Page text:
I’m a huge fan of the greatest movie ever made, “The Godfather.” I’ve seen it countless times, and I often do a terrible imitation of Michael Corleone, the character played by Al Pacino, saying the most famous quote from the movie. You know the scene. He offers to kill the police chief and Solazzo, the men who had attempted to have his father assassinated. After being mocked and told to calm down and not to mix business with personal by his brother Sonny, he calmly utters that famous line, “It’s not personal, Sonny. It’s strictly business.”
Michael went on to become such a shrewd business man that his personal life crumbled all around him. Nothing was personal to him. Everything was business. He even had his own brother, Fredo, assassinated because it was best for business. There was nobody better at separating personal from business than Michael.
Many business people are able to separate personal from business. They are able to ignore the personal element of any business decision. The business comes first, no matter what. But many of our customers who own independent restaurants don’t think that way. They take the personal aspects of their business very seriously. They genuinely care about their employees. They factor their employees’ happiness and well being into every business decision. They value their employees so much, that they say things like what Richard Taubin, owner of Friends Coastal recently said to me: “We are very family oriented. Our employees come first, even before customers.” Or they think like Kiersten Traina of Liberty Market and who thinks about and accounts for her employees’ personal schedules as much as her restaurant’s needs when creating the weekly staff schedule. Or they go out of their way to help their employees, like Chester Kroeger of Fudpucker’s: “We are a family. When times are tough for employees, we go out of our way to help them. Whether it’s with a loan for them to buy that car to get to work or whatever we need to do within reason. You have to be careful not to be taken taken advantage of, but more often than not we err on the side of the employee.” If you would like to hear the genuine affection that Chester, Kiersten, and Richard- as well as a bunch of other restaurant owners – have for their employees, check out our restaurant owner podcast series.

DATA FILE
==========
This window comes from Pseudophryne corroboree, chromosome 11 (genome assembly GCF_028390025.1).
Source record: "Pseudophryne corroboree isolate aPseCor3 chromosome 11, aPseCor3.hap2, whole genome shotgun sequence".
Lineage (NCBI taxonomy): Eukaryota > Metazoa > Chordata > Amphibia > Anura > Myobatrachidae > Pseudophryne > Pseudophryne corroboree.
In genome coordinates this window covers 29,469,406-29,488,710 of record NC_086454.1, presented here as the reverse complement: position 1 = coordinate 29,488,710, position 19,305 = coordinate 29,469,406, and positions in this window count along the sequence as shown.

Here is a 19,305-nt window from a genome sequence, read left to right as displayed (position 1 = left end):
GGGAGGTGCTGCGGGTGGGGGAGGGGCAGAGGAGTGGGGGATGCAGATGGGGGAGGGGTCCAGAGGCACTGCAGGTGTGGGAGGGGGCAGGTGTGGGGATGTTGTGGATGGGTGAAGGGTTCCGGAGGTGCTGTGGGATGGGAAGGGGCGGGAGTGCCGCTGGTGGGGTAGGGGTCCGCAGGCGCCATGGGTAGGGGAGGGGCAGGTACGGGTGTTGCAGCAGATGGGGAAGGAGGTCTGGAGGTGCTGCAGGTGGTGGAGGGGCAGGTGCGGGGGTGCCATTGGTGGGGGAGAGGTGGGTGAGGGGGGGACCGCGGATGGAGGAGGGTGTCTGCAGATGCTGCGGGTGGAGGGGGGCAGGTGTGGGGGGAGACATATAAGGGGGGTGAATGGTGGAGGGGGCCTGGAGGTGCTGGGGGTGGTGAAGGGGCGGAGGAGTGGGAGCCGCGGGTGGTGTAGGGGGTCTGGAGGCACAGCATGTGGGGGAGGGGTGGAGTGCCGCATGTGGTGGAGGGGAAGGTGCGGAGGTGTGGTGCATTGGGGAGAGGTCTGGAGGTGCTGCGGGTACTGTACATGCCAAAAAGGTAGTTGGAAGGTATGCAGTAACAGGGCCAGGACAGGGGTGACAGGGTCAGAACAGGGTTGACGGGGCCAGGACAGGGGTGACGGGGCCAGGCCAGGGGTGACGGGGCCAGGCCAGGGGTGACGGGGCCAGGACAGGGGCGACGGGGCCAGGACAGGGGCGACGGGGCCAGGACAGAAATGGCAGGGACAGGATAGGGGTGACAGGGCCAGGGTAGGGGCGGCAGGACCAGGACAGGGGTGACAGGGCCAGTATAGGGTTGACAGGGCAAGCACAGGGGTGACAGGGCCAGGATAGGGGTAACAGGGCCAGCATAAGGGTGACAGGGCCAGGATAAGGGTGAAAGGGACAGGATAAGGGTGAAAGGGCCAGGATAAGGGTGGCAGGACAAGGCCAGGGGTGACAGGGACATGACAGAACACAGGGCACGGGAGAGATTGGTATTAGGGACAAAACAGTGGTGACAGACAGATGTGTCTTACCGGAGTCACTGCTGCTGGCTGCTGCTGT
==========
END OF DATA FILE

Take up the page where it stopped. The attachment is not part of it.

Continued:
Coincidentally, every restaurant owner I speak to who has a strong connection with the personal side of their business just so happens to run a highly successful business. Their turnover rates are extremely low. They have staff members who work for them for ten or twenty years. And their employees are very dedicated, loyal, and passionate about working for their restaurants and serving their customers.
It turns out that while The Godfather makes for great cinema, if you own a restaurant – or any small business for that matter – it’s not strictly business. It’s very personal.
Keepin’ It Personal,